In January 2023, a new journey in science communication began with the launch of the Something About Science podcast. This innovative podcast, created by the editors of AZoNetwork's sector-specific scientific sites, brings a fresh, engaging approach to discussing the latest research across various scientific domains. Whether it's polymers, tissue engineering, or nanotechnology that piques your interest, this podcast promises a unique blend of expert insights and captivating discussions for all science enthusiasts.
We interviewed the team behind Something About Science as the podcast approaches its first anniversary.
Can you share the story behind the inception of the 'Something About Science' podcast, what inspired you to start this project in January?
Meg: At AZo, we encounter so many exciting, new developments from across the scientific, medical and engineering fields daily. We share this with our audience through our websites and social media channels, but we wanted to take that further and show our audience what we, as Editors, find personally interesting. We felt that we had a unique position of being able to tap into such a broad range of topics through our (at the time) 11 different websites; we could give light to areas of science that normally wouldn’t get much attention.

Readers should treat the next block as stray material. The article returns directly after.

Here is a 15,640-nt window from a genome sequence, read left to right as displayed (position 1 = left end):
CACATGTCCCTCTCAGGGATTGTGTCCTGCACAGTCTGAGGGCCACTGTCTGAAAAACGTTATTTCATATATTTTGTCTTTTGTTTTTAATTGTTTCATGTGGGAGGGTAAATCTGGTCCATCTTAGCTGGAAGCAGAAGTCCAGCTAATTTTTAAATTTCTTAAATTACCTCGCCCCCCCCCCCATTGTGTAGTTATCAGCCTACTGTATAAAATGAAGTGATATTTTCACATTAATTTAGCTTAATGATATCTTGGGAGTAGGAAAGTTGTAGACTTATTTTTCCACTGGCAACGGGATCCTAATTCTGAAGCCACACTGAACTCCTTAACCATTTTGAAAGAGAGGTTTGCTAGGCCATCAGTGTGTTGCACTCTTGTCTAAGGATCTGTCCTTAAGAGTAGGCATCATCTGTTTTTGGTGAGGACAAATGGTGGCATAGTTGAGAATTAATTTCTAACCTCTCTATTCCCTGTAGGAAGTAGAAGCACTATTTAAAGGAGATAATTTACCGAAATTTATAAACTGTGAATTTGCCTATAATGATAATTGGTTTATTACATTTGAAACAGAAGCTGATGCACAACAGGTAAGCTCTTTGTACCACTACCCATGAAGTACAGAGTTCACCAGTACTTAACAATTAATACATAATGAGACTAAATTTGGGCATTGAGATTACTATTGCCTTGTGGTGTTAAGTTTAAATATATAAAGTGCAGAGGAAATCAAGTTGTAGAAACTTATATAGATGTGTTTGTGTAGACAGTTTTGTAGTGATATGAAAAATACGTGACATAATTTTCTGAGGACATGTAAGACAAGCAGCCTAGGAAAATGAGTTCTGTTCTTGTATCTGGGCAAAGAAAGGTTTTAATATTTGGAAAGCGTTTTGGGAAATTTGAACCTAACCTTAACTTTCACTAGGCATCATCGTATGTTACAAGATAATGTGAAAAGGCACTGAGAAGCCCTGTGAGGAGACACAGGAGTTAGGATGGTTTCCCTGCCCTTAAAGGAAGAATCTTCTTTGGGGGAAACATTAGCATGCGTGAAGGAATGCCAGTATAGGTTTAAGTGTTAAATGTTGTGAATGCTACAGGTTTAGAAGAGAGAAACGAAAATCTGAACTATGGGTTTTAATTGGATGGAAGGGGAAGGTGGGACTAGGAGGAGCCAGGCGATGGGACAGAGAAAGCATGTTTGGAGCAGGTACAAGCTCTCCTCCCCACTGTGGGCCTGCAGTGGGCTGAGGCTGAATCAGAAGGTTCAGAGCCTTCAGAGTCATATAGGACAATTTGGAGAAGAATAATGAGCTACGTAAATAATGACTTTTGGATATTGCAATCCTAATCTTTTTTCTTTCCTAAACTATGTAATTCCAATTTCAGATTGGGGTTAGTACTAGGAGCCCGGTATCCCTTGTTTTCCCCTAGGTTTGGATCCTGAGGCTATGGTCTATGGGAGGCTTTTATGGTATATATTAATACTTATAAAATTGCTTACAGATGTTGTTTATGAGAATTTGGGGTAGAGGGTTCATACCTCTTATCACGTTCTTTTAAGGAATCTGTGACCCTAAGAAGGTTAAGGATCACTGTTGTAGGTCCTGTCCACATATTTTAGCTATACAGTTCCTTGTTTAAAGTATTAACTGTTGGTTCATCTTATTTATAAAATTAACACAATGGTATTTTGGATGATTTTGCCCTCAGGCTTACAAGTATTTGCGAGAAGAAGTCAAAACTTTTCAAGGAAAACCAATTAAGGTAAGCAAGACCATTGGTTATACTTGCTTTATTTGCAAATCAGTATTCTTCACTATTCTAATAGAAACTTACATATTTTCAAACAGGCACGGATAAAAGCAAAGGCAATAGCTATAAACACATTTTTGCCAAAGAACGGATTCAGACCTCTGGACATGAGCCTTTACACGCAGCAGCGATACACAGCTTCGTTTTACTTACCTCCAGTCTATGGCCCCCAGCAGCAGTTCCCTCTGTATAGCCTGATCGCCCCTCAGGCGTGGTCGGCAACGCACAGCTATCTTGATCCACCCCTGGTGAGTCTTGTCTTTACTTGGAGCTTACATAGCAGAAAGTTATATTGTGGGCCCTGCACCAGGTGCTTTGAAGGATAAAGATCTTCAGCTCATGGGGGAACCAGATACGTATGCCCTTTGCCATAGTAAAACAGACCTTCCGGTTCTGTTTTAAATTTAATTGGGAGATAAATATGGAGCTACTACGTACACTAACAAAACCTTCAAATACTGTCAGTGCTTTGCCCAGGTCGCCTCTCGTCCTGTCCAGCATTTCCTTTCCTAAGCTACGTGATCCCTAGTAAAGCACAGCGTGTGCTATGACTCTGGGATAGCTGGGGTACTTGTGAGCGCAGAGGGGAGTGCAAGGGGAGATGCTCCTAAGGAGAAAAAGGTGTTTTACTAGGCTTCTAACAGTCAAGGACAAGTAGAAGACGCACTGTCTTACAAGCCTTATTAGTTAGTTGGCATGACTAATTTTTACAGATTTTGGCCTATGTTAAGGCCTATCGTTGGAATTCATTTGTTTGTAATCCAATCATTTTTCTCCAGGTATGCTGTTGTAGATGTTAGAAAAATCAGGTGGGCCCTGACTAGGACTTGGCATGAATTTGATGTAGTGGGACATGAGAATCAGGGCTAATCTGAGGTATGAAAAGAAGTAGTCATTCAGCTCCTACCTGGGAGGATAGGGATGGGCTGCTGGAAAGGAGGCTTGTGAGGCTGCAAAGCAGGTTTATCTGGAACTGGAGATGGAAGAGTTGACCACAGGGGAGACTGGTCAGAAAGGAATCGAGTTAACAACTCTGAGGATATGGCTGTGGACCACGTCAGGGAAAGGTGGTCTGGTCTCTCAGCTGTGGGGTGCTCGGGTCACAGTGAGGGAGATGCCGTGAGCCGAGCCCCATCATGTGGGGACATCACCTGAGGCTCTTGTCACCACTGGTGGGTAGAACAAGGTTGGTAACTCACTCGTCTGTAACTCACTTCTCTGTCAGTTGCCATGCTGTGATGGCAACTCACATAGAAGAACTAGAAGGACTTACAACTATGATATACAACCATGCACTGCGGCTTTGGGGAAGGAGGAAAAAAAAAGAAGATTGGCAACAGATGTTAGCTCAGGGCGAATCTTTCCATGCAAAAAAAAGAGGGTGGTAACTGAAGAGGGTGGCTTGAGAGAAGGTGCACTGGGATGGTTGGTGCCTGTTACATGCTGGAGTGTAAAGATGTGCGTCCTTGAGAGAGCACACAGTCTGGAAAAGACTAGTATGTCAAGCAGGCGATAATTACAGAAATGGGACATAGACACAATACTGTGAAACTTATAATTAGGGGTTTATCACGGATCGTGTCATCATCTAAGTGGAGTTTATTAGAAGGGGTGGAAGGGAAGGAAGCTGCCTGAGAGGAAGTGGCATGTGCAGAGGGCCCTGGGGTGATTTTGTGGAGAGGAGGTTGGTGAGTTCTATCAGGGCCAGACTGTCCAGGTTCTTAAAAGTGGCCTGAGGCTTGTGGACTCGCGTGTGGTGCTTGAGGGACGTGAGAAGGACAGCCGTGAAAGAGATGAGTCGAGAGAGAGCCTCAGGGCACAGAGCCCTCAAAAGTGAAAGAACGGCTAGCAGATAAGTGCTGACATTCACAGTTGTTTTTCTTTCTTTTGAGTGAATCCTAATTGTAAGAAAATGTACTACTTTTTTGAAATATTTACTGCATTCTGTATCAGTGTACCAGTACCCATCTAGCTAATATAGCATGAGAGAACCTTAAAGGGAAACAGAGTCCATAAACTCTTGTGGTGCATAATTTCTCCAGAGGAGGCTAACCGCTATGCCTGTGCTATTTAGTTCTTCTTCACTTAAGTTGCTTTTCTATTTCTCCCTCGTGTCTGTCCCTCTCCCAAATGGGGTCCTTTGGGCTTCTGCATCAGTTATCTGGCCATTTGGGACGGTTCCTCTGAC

We knew that this ‘show and tell’ style of communication needed a casual format that would be easily digestible, easily replicated, and allow us the flexibility to discuss topics around what we wanted to share. A podcast felt like a no-brainer.
Skyla: The podcast format is something that we had been wanting to do for a long time before we began the project, so it was incredibly exciting to finally come together and make it happen! We really wanted to leverage the knowledge base we already work with on a daily basis as well as the wonderful audio team that we have at AZoNetwork to bring a more personal dimension to our editorial output. Creating a fun, engaging, accessible, and educational platform was the goal of the whole team going into this.
How did you decide on the podcast's focus and structure, considering the wide range of topics covered by AZoNetwork's sector-specific sites?